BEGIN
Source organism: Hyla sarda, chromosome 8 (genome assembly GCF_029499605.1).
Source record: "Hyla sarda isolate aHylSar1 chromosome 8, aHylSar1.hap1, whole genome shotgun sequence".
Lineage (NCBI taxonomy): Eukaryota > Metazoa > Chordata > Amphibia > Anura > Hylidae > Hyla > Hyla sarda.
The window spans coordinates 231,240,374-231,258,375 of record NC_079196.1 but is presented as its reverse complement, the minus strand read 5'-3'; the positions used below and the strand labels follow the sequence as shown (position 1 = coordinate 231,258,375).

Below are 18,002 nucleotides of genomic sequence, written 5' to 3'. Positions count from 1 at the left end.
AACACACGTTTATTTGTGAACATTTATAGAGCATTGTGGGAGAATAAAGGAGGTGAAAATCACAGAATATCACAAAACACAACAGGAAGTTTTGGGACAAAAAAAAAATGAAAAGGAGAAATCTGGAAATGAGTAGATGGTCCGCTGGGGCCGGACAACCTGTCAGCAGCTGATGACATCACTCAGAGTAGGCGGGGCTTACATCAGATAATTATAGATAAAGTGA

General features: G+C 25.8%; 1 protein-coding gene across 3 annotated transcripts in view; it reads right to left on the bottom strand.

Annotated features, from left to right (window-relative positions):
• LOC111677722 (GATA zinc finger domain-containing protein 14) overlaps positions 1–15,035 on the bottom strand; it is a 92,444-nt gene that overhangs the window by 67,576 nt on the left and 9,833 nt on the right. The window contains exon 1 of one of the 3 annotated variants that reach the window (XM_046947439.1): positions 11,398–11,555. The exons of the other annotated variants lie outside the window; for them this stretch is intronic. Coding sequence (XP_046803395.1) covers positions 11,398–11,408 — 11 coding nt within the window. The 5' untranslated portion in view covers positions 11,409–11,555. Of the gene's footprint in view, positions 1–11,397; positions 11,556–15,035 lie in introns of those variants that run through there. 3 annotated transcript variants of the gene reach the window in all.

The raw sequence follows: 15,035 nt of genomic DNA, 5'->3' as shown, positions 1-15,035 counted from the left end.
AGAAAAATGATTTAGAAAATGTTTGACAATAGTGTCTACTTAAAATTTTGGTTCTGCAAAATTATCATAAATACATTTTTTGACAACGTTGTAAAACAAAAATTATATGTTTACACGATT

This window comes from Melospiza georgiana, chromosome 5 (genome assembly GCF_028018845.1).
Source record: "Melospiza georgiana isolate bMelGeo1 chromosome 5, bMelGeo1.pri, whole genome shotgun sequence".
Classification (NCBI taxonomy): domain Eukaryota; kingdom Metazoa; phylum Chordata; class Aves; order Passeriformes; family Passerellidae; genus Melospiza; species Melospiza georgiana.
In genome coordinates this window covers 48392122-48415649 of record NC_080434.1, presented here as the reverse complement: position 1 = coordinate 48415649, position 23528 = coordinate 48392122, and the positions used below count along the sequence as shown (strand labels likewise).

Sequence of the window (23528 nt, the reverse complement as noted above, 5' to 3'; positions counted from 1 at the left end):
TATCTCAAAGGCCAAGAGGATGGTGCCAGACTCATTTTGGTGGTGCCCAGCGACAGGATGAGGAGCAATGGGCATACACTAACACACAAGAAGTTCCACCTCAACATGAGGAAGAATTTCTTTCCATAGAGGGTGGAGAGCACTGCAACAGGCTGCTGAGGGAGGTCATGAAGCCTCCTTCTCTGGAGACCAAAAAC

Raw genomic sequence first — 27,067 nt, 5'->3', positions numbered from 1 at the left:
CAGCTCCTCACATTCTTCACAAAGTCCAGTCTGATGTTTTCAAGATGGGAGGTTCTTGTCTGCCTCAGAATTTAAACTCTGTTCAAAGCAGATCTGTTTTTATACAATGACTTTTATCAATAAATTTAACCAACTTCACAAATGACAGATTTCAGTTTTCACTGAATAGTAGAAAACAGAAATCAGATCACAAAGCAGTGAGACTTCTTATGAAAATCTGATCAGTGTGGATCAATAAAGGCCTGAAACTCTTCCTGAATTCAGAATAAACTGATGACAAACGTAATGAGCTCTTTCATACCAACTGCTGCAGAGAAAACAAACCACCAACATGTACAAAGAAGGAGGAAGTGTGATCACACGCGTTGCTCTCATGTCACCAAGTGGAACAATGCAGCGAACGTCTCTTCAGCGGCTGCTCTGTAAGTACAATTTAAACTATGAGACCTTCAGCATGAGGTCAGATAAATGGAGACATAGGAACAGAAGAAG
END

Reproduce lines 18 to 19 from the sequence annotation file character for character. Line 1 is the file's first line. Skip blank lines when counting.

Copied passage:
Raw genomic sequence first — 27,067 nt, 5'->3', positions numbered from 1 at the left:
CAGCTCCTCACATTCTTCACAAAGTCCAGTCTGATGTTTTCAAGATGGGAGGTTCTTGTCTGCCTCAGAATTTAAACTCTGTTCAAAGCAGATCTGTTTTTATACAATGACTTTTATCAATAAATTTAACCAACTTCACAAATGACAGATTTCAGTTTTCACTGAATAGTAGAAAACAGAAATCAGATCACAAAGCAGTGAGACTTCTTATGAAAATCTGATCAGTGTGGATCAATAAAGGCCTGAAACTCTTCCTGAATTCAGAATAAACTGATGACAAACGTAATGAGCTCTTTCATACCAACTGCTGCAGAGAAAACAAACCACCAACATGTACAAAGAAGGAGGAAGTGTGATCACACGCGTTGCTCTCATGTCACCAAGTGGAACAATGCAGCGAACGTCTCTTCAGCGGCTGCTCTGTAAGTACAATTTAAACTATGAGACCTTCAGCATGAGGTCAGATAAATGGAGACATAGGAACAGAAGAAG